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Catalytic ozonation not relying on hydroxyl radical oxidation: A selective and competitive reaction process related to metal–carboxylate complexes

Paper ID Volume ID Publish Year Pages File Format Full-Text
45423 46410 2014 9 PDF Available
Title
Catalytic ozonation not relying on hydroxyl radical oxidation: A selective and competitive reaction process related to metal–carboxylate complexes
Abstract

•Non-hydroxyl radical related catalytic ozonation.•High activity of the catalyst at neutral pH.•Activity related to surface metal–carboxylate complex structures.•Selective and competitive degradation of carboxylates.•Competitive adsorption of carboxylates.

Catalytic ozonation following non-hydroxyl radical pathway is an important technique not only to degrade refractory carboxylic-containing organic compounds/matter but also to avoid catalyst deactivation caused by metal–carboxylate complexation. It is unknown whether this process is effective for all carboxylates or selective to special molecule structures. In this work, the selectivity was confirmed using O3/(CuO/CeO2) and six distinct ozone-resistant probe carboxylates (i.e., acetate, citrate, malonate, oxalate, pyruvate and succinate). Among these probe compounds, pyruvate, oxalate, and citrate were readily degraded following the rate order of oxalate > citrate > pyruvate, while the degradation of acetate, malonate, and succinate was not promoted. The selectivity was independent on carboxylate group number of the probe compounds and solution pH. Competitive degradation was observed for carboxylate mixtures following the preference order of citrate, oxalate, and finally pyruvate. The competitive degradation was ascribed to competitive adsorption on the catalyst surface. It was revealed that the catalytically degradable compounds formed bidentate chelating or bridging complexes with surface copper sites of the catalyst, i.e., the active sites. The catalytically undegradable carboxylates formed monodentate complexes with surface copper sites or just electrostatically adsorbed on the catalyst surface. The selectivity, relying on the structure of surface metal–carboxylate complex, should be considered in the design of catalytic ozonation process.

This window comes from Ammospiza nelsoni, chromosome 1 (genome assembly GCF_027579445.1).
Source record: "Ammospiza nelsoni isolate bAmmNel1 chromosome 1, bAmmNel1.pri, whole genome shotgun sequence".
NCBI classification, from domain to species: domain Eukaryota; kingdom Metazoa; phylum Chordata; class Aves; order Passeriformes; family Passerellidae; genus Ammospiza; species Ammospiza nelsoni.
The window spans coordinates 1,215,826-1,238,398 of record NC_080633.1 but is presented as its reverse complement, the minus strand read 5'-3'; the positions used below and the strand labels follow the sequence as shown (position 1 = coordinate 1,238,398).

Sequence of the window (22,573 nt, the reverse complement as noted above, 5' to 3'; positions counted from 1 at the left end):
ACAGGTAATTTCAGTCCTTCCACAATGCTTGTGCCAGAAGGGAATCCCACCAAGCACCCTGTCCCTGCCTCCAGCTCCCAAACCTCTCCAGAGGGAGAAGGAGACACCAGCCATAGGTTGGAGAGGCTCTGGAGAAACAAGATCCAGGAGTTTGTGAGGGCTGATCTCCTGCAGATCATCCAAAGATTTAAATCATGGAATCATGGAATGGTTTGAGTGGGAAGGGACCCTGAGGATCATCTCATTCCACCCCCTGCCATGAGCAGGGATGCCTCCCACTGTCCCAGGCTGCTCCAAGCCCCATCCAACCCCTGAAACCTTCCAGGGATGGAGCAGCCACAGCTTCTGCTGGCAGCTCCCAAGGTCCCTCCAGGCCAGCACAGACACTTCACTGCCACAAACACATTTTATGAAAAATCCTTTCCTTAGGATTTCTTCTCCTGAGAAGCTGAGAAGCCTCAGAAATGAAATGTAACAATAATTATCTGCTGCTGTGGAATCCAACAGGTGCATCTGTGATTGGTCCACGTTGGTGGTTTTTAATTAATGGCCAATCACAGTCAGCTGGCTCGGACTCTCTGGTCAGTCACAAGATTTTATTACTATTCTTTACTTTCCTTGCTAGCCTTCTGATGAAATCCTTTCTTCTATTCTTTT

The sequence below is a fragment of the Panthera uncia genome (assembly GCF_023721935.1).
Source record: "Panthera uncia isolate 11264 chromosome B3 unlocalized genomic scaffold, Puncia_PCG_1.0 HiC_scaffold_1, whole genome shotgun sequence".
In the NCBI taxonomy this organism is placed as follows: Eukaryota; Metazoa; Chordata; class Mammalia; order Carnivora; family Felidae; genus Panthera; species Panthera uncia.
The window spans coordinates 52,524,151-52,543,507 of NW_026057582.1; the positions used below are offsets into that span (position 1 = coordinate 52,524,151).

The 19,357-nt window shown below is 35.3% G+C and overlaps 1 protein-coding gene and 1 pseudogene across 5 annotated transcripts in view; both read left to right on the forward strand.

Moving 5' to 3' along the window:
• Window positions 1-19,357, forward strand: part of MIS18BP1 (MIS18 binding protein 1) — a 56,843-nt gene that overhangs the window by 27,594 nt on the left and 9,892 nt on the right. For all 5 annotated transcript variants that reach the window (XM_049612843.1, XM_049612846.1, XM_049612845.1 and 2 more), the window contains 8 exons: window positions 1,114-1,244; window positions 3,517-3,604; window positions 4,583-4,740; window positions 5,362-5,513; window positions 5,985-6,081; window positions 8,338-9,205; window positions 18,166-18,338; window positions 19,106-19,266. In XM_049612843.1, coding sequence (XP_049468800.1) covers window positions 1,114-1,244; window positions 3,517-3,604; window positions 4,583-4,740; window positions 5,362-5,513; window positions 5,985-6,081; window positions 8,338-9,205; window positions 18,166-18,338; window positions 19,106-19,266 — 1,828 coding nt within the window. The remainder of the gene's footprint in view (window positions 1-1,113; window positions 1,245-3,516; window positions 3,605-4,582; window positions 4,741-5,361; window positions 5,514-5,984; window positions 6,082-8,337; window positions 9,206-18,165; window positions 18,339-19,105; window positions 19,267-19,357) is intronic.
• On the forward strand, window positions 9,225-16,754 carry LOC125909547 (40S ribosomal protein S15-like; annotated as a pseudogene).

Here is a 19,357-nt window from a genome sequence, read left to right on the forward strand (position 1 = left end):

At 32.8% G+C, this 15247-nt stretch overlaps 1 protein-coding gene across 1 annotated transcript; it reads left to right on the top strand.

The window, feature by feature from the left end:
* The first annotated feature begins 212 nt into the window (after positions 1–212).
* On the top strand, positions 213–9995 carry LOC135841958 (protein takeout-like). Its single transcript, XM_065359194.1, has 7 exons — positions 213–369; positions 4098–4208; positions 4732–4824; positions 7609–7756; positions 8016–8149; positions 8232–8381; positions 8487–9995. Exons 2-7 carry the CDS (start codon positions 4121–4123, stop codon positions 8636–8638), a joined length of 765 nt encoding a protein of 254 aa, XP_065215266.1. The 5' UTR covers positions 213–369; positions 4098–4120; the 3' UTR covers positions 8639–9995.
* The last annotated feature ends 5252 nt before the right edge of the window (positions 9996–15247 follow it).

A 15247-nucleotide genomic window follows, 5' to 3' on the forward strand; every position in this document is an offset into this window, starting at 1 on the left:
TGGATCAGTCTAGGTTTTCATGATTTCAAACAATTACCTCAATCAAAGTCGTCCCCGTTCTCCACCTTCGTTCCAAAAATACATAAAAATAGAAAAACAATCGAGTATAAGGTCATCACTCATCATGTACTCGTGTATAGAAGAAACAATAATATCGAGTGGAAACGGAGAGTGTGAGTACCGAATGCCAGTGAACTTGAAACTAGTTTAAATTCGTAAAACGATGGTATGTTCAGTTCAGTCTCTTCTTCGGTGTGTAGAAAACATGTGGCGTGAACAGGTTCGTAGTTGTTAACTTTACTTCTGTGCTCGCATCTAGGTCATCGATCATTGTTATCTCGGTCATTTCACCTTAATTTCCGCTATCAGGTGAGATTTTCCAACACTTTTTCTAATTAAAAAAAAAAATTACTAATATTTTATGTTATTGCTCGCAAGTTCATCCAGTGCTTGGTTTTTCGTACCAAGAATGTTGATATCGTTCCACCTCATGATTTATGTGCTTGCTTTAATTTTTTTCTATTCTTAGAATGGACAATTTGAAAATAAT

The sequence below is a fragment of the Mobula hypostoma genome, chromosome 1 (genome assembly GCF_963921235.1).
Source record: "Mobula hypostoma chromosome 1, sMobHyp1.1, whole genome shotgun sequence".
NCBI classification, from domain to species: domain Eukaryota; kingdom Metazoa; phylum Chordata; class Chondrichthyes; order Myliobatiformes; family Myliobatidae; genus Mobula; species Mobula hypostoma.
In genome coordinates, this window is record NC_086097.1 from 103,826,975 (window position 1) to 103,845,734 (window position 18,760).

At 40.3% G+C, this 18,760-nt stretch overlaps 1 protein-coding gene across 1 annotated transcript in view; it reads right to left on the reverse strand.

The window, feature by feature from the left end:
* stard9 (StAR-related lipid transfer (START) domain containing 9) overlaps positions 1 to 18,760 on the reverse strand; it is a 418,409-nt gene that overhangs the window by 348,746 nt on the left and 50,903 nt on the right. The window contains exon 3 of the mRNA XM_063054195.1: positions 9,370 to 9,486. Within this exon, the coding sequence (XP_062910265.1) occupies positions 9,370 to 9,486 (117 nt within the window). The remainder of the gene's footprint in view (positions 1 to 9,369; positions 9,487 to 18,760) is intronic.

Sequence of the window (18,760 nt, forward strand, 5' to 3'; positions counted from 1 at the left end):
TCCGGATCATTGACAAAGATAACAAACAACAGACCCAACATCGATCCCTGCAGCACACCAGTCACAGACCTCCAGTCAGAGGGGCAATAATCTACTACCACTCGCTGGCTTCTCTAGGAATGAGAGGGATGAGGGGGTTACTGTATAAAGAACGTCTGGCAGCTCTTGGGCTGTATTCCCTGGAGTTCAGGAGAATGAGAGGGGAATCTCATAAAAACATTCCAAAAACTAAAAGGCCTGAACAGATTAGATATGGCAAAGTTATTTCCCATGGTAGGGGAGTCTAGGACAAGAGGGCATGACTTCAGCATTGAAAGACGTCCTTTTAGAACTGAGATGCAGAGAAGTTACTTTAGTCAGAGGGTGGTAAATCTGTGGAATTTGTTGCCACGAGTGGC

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Keywords
Catalytic ozonation; Selectivity; Competitive degradation; Competitive adsorption; Metal–carboxylate complex structure
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Publisher
Database: Elsevier - ScienceDirect
Journal: Applied Catalysis B: Environmental - Volume 144, January 2014, Pages 831–839
Authors
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Subjects
Physical Sciences and Engineering Chemical Engineering Catalysis
Get Full-Text Now
Don't Miss Today's Special Offer
Price was $35.95
You save - $31
Price after discount Only $4.95
100% Money Back Guarantee
Full-text PDF Download
Online Support
Any Questions? feel free to contact us